Come July 22, all eyes will turn toward London and the 2012 Olympic Games. We will cheer on local favorites like Natalie Coughlin, Misty Mae-Treanor and Kerri Walsh.
You may be surprised to learn that our Team In Training program has a special history with the Olympics.
In 2002, not one but three members of the LLS family participated in the Olympic Torch relay: then Executive Director, Vicki Weiland, Team In Training Coach, Alphonzo Jackson and Team In Training Honored Teammate and participant, Louie Bonpua.
Louie was diagnosed with chronic myeloid leukemia (CML) at the age of 32. Determined to show that you can still live, even when diagnosed with a grave illness, Louie joined Team In Training in 1999 with the goal of completing a triathlon. In 2001, he took it all the way and finished Ironman Canada in 2001 with only 3.5 minutes left before the official cutoff.
Louie was asked to carry the Olympic Torch in January 2002. At the time his condition had deteriorated, but he was determined to “bust out of the hospital” and complete his leg of the 2002 Olympic Torch relay at Crissy Field.
The Olympic Torch relay is a relatively new tradition that started in 1936. It starts with a ceremony in Olympia, Greece, at the site of the original Olympic Games. The flame is lit using the sun’s rays on a parabolic mirror, placed in an urn and transported to the ancient stadium. The first runner receives it and starts the journey leading up to the Opening Ceremonies.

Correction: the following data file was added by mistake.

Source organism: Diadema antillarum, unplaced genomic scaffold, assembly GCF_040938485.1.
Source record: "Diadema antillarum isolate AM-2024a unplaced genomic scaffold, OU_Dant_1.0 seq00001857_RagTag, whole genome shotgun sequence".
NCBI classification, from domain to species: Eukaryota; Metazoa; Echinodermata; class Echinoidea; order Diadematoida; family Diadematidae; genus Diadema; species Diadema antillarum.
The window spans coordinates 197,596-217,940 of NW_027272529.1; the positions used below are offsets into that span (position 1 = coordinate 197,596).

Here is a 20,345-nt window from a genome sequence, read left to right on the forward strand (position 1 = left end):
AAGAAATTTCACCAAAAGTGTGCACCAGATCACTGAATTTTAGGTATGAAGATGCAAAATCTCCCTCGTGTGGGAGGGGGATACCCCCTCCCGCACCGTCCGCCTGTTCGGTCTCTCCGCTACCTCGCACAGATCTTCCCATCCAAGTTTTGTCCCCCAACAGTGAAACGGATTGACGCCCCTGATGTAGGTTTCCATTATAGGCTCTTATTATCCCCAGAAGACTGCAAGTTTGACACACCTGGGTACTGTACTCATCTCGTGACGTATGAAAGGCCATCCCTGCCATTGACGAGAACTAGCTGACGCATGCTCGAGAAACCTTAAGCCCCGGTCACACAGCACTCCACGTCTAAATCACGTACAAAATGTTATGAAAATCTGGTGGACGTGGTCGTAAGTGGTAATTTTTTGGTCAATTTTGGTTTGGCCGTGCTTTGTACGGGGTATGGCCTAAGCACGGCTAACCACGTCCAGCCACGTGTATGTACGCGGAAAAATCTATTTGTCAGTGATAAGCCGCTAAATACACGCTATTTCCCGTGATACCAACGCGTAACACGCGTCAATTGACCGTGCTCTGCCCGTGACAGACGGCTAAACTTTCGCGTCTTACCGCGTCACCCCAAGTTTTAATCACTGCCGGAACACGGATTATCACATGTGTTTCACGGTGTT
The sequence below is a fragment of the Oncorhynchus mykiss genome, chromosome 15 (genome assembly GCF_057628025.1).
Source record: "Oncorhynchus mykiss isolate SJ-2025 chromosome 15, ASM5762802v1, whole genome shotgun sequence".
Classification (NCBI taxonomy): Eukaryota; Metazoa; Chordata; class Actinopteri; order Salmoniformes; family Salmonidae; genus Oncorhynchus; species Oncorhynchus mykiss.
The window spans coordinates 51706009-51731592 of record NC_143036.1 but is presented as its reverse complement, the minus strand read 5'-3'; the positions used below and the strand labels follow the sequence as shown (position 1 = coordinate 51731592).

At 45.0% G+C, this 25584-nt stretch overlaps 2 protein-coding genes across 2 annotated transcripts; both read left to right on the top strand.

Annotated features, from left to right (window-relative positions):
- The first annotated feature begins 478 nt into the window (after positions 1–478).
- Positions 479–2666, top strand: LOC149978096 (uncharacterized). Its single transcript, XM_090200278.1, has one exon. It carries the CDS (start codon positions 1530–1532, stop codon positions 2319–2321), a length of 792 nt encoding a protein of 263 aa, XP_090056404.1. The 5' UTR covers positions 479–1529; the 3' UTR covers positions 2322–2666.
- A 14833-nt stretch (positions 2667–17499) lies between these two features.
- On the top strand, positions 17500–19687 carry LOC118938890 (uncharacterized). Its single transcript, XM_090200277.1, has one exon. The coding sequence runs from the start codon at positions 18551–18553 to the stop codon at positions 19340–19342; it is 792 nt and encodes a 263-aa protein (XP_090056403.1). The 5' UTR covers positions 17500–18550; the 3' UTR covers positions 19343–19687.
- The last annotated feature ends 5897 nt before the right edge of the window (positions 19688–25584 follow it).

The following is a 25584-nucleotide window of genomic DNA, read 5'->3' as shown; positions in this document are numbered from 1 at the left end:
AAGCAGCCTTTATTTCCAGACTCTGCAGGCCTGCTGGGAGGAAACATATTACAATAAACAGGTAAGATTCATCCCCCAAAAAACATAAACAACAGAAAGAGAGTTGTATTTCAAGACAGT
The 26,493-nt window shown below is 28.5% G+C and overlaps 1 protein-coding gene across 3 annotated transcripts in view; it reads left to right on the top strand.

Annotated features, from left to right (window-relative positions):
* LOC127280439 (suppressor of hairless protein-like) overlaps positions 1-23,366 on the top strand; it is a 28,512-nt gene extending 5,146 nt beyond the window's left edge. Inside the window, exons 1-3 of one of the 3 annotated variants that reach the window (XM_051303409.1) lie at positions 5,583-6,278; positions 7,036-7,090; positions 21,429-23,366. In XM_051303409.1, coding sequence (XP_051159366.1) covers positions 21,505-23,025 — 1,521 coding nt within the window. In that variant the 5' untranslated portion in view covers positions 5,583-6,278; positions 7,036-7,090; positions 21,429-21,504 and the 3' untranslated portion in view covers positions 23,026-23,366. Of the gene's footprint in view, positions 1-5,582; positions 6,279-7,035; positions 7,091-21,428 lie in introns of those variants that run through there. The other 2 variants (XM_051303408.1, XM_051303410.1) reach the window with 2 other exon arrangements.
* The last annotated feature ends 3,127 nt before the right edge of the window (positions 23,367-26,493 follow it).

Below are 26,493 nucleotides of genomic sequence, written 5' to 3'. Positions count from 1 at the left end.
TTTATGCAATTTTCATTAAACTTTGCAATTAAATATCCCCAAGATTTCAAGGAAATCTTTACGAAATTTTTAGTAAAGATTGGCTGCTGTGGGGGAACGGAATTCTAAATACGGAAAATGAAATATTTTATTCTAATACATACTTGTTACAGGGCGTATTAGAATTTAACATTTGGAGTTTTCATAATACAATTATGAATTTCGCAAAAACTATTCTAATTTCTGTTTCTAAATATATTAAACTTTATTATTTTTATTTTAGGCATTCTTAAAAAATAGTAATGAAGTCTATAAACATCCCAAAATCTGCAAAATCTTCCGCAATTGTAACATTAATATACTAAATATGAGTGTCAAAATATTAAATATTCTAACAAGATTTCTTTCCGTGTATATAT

The London 2012 Olympic Torch Relay is currently underway with a total of 8,000 inspirational Torchbearers carrying the flame. On June 1st, Nikhil Parikh represented the Bay Area, LLS and TNT when he ran with the Torch in Birkenhead, England.
“I am proud to carry on the tradition that Louie started,” he said.
Nikhil completed his first triathlon in September with the TEAM and raised more than $6,000 for LLS. He attributes much of his success to the support of his colleagues. Not only did they support him with donations and matching gifts, but several, being athletes themselves, shared training and nutrition tips.
“The support I received from my colleagues exemplifies the spirit of the Olympics and what it means to be part of a team,” says Nikhil.
And being part of the TEAM, means finding your inner athlete and being a life-saving hero to Bay Area blood cancer patients.
Don’t sit idly on the couch this July watching the Olympics! Get out there, get active and live it! Teams are forming now for the Winter season. Visit teamintraining.org/sf for a complete event lineup.